R. Kelly Trial: Girls’ Relatives Deny She Appears On Sex Tape; Reporter Jim DeRogatis Not Required To Testify — Yet

The defense also begins to impeach testimony of 'threesome' woman, Lisa Van Allen.

CHICAGO — R. Kelly’s team struck back hard on Wednesday (June 4), the first day of the defense case in the singer’s child-pornography trial, by bringing forth family members of the girl in question who don’t think she’s the one on the tape. The defense also sought to decimate the prosecution’s star witness, Lisa Van Allen, with the first of three witnesses called to impeach her testimony about having a threesome with Kelly and the girl in question.

THE R. KELLY TRIAL: IN BRIEF

Status of Trial
The prosecution rested on June 2; the defense began on June 4.

The Charges
Kelly faces 14 counts of child pornography — seven for directing, seven for producing.

What’s at Stake?
Kelly faces 15 years in prison and a $100,000 fine. If convicted, he’d have to register as a sex offender.

For full coverage of the ongoing R. Kelly case, see The R. Kelly Trial Reports.

Since four of the girls’ relatives — an uncle, a cousin and two aunts, including Stephanie “Sparkle” Edwards — had testified for the prosecution, the defense countered with another aunt, uncle and cousin who testified in quick succession that it wasn’t their family member on the tape. No one from this round of relatives had watched the sex tape in full, they said, but saw “bits and pieces” at the office of Kelly attorney Ed Genson. Still, they said they were certain, even when shown a side profile photo of their relative juxtaposed with a side profile image of the girl on the tape.

“No, that definitely wasn’t her,” cousin Shonna Edwards said. And when asked to identify the girl’s body, “Not even close.”

“No, that does not look like my niece,” aunt Charlotte Edwards said.

“They’re not the same,” uncle Leroy Edwards said.

Genson asked how the girl in the photo parted her hair, and they responded that she parted it in the center. Genson then asked how the girl on the tape parted her hair, and they responded that it appeared to be parted to the left.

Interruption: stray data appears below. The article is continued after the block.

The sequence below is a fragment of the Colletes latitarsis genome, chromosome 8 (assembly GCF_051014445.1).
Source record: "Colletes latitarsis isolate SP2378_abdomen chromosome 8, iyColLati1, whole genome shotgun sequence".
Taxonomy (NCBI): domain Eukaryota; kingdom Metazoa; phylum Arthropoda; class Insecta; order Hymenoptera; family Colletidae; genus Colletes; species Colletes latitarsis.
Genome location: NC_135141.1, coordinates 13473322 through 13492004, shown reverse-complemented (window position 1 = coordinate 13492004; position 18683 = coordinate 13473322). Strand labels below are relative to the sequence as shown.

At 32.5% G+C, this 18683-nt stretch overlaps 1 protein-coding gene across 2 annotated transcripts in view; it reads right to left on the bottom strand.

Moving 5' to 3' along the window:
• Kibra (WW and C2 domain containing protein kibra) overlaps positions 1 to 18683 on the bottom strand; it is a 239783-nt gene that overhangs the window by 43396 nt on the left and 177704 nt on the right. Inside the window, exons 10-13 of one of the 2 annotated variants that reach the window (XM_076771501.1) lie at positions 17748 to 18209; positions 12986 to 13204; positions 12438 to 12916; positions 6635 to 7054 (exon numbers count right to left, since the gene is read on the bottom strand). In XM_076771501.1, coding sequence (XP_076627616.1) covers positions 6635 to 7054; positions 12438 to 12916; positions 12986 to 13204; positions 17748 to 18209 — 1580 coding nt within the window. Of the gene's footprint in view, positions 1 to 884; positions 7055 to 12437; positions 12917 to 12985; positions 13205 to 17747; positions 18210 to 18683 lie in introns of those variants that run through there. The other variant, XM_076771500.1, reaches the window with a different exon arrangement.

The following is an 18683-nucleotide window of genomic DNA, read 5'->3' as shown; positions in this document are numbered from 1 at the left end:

The three also said that the man on the tape did not look like Kelly, who they considered a family friend. Genson also asked about the pop group that the girl and Shonna were members of and Leroy had managed. The group did some traveling, often overseas, during the time frame that the prosecution had said the tape was made, between 1998 and 2000.

Leroy Edwards testified that he was first made aware of the tape when his sister Sparkle called and asked him to look at it back in 2002 (he declined), but when his brother-in-law (the girl’s father) asked him just last week to take the stand, he agreed.

“Your family has been split in half?” prosecutor Robert Heilingoetter asked.

“Yes,” Edwards answered.

“You’re not as close as you used to be?”

“Not since that phone call [from Sparkle],” Edwards answered.

“Was part of that dissension caused by Stephanie authenticating the tape and cooperating with the police?” Heilingoetter asked.

“I guess you could say that.”

On redirect, Genson asked if Sparkle also wanted to go to a lawyer and get money.

“That was my belief,” Edwards answered.

After the three relatives testified, the next witness, Jason Wallace, was called in an attempt to undermine Van Allen . Wallace, a sports agent and law clerk, had met with Van Allen, fiance Yul Brown and defense attorney Sam Adam Jr. on May 8 in Atlanta, Georgia. Wallace said that the purpose of the trip was to interview Van Allen about her upcoming testimony in the trial, but that Van Allen didn’t say one word in the meeting, instead deferring to Brown. Wallace claimed that Brown implied that if Kelly offered them money — around $350,000 — that Van Allen need not take the stand about her alleged sexual encounters with him and the girl in question. However, Wallace conceded on cross-examination that there was no recording of this conversation, which took place outside the presence of a court reporter, and his written summary of the conversation was not exact.

“It wasn’t verbatim,” Wallace said. When asked about other statements made during the conversation, he admitted he hadn’t included everything that was said — including statements by Adam that might have explained some of Brown’s responses.

“Sam Adam Jr. told her that he didn’t believe she would get immunity? That was an effort to intimidate her, isn’t that true?” Heilingoetter asked. “You went down there to try to create an illusion of impropriety?”

“I don’t think so,” Wallace said.

Meanwhile, in an earlier hearing outside the presence of the jury, Chicago Sun-Times reporter Jim DeRogatis declined to answer most questions, other than his name and job, asserting his reporter’s privilege as well as his First and Fifth Amendment rights. Judge Vincent Gaughan told him that reporter’s privilege and the First do not apply, since he would not be asked to reveal his sources, but the judge did agree that the DeRogatis could plead the Fifth until it is determined whether the state can offer him immunity from child-pornography charges. DeRogatis will not be forced to testify for now, the judge said, but he ordered the reporter to turn over his notes by 4 p.m. Wednesday.

Find a review of the major players in the R. Kelly trial here . For full coverage of the R. Kelly case, see the R. Kelly Reports and check out this complete timeline of the events leading up to the trial.